Consumer Financial Protection Bureau (CFPB) acting deputy director Steve Antonakes made a strong case yesterday before the House Financial Services Committee in support of the regulator’s data collection and analysis efforts.
Woodstock Institute agrees with Antonakes that strong, reliable data are critical to understanding how financial markets affect consumers and ensuring that the financial industry is abiding by consumer protection laws. Reliable data are also essential to ensure that CFPB regulations are based on evidence and are carefully targeted at issues those pose risks to consumers.
“The financial industry is already using every data tool at its disposal to target consumers with offers for payday loans, credit cards, and high-cost student loans,” said Spencer Cowan, vice president of research at Woodstock Institute. “In order to monitor a constantly-evolving marketplace and base regulations on clear evidence, the CFPB must be empowered to analyze timely, granular data on the interactions between corporations and consumers. Preventing the CFPB from using data to drive its decisions would ensure that the agency—and consumers—are always one step behind the financial industry.”
In Illinois, data-driven regulation has been a key component of laws designed to protect consumers from predatory payday loans. Payday and installment lenders must report important information about the product terms and conditions as well as borrower characteristics into a database that allows state regulators to verify whether lenders are complying with laws that cap interest rates, ensure that borrowers can afford to repay their loans, and break the cycle of debt.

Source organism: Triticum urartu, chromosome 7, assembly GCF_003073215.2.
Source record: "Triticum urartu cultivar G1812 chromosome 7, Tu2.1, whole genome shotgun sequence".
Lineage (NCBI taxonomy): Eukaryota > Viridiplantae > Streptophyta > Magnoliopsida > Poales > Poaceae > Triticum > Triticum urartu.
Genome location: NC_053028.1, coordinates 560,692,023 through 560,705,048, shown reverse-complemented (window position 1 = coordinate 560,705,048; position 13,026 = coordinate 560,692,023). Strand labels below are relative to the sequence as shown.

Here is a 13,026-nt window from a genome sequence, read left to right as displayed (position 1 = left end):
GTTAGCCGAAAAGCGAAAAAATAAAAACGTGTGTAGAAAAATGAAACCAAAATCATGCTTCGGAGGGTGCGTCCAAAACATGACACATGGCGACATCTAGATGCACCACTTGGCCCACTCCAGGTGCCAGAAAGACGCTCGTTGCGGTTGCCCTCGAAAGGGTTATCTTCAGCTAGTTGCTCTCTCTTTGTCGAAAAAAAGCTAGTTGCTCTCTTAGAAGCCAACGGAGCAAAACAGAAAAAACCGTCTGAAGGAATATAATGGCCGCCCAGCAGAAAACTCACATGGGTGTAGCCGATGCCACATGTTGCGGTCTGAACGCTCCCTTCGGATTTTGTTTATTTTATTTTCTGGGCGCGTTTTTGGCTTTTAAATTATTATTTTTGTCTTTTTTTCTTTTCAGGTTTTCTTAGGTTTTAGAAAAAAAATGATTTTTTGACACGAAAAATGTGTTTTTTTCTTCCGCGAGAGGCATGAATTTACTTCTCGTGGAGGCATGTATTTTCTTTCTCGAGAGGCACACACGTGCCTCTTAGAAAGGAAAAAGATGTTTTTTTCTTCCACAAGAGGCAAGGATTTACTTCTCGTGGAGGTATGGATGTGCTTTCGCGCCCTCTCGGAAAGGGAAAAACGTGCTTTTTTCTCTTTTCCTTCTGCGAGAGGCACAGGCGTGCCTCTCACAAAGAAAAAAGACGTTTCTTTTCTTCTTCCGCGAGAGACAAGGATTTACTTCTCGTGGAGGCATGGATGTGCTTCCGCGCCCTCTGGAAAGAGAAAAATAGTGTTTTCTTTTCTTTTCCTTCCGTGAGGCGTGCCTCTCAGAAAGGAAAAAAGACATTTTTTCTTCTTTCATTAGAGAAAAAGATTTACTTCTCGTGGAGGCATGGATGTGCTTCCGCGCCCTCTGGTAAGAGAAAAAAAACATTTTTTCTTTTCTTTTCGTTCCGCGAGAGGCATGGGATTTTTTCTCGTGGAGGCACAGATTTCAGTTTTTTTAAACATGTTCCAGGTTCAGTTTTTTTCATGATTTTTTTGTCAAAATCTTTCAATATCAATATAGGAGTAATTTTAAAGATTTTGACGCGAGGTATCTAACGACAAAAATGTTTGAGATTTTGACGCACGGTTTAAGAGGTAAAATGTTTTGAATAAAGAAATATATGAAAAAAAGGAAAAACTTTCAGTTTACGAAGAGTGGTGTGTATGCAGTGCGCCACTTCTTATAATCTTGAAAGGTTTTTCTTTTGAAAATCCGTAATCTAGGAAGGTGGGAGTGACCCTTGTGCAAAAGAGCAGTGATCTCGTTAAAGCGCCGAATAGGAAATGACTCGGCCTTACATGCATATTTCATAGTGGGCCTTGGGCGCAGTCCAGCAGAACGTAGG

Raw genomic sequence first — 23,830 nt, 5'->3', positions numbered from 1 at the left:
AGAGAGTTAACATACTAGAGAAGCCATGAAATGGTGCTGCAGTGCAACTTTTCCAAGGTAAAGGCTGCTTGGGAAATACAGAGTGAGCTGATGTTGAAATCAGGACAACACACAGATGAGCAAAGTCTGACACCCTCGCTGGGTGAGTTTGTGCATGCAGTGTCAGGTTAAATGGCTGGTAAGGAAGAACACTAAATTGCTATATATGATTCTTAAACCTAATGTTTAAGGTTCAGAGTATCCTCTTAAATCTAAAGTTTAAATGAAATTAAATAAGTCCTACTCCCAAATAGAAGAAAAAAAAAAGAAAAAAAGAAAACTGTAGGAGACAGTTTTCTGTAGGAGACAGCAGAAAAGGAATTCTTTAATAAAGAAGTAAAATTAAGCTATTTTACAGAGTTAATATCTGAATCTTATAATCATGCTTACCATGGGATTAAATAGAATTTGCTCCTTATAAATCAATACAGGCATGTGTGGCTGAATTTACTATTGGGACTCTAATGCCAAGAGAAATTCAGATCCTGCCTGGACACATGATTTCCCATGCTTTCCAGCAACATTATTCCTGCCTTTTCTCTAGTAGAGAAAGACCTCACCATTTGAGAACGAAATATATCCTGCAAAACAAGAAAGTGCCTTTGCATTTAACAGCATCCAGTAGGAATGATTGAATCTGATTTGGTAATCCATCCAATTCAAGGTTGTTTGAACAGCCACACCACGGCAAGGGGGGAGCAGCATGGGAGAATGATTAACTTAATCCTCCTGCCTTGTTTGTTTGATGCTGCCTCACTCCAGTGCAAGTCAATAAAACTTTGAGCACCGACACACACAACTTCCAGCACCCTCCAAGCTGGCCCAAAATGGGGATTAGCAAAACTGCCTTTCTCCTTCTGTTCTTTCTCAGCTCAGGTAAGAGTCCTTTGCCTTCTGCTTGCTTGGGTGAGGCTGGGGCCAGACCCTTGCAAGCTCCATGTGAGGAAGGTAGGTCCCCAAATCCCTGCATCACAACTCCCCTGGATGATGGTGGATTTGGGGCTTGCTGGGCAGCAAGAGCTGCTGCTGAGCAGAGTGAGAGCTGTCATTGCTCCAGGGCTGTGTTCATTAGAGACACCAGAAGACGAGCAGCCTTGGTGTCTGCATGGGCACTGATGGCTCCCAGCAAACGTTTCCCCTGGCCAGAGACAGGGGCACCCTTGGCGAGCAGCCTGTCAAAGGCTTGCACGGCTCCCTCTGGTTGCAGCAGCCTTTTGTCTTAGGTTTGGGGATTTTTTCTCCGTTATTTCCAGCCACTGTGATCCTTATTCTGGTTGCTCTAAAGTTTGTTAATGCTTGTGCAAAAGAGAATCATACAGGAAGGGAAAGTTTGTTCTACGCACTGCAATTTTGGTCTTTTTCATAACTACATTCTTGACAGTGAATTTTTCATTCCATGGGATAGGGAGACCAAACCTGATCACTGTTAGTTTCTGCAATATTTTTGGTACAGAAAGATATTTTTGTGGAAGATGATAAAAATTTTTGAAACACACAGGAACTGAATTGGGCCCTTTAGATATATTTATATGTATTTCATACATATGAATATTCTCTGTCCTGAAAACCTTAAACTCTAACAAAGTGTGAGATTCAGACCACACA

The CFPB can use similar data-driven regulatory tools to hold financial service providers accountable, detect emerging consumer protection issues, and ensure that consumers are receiving accurate information about financial products. For example, the CFPB and the Federal Housing Finance Agency are developing a database on mortgage terms and conditions and borrower characteristics that would be the most comprehensive information on mortgages to date. The data could clue regulators in to another emerging mortgage crisis before it occurs and allow them to conclusively detect discriminatory lending practices.
It is critical that the CFPB make every effort to protect the privacy of consumers and safeguard its data. Acting Deputy Director Antonakes testified that, unlike private sector datasets, the majority of the information acquired by CFPB does not include personally identifiable information. He also emphasized that preventing security breaches and privacy violations is a top priority of the agency.
As Acting Deputy Director Antonakes noted, “Information is essential to properly supervise market participants, regulate markets, protect consumers and honest businesses from unscrupulous activities, and ensure the stability of the financial system and of the economy generally. Simply put, no agency can effectively supervise that which it does not understand.” An agency with a mission as important as the CFPB’s must be fully empowered to understand the industry and consumers it serves. We urge legislators to abandon efforts to unduly hamper the CFPB’s use of data to understand trends and protect consumers.
For more information, contact Spencer Cowan at email@example.com or 312-368-0310.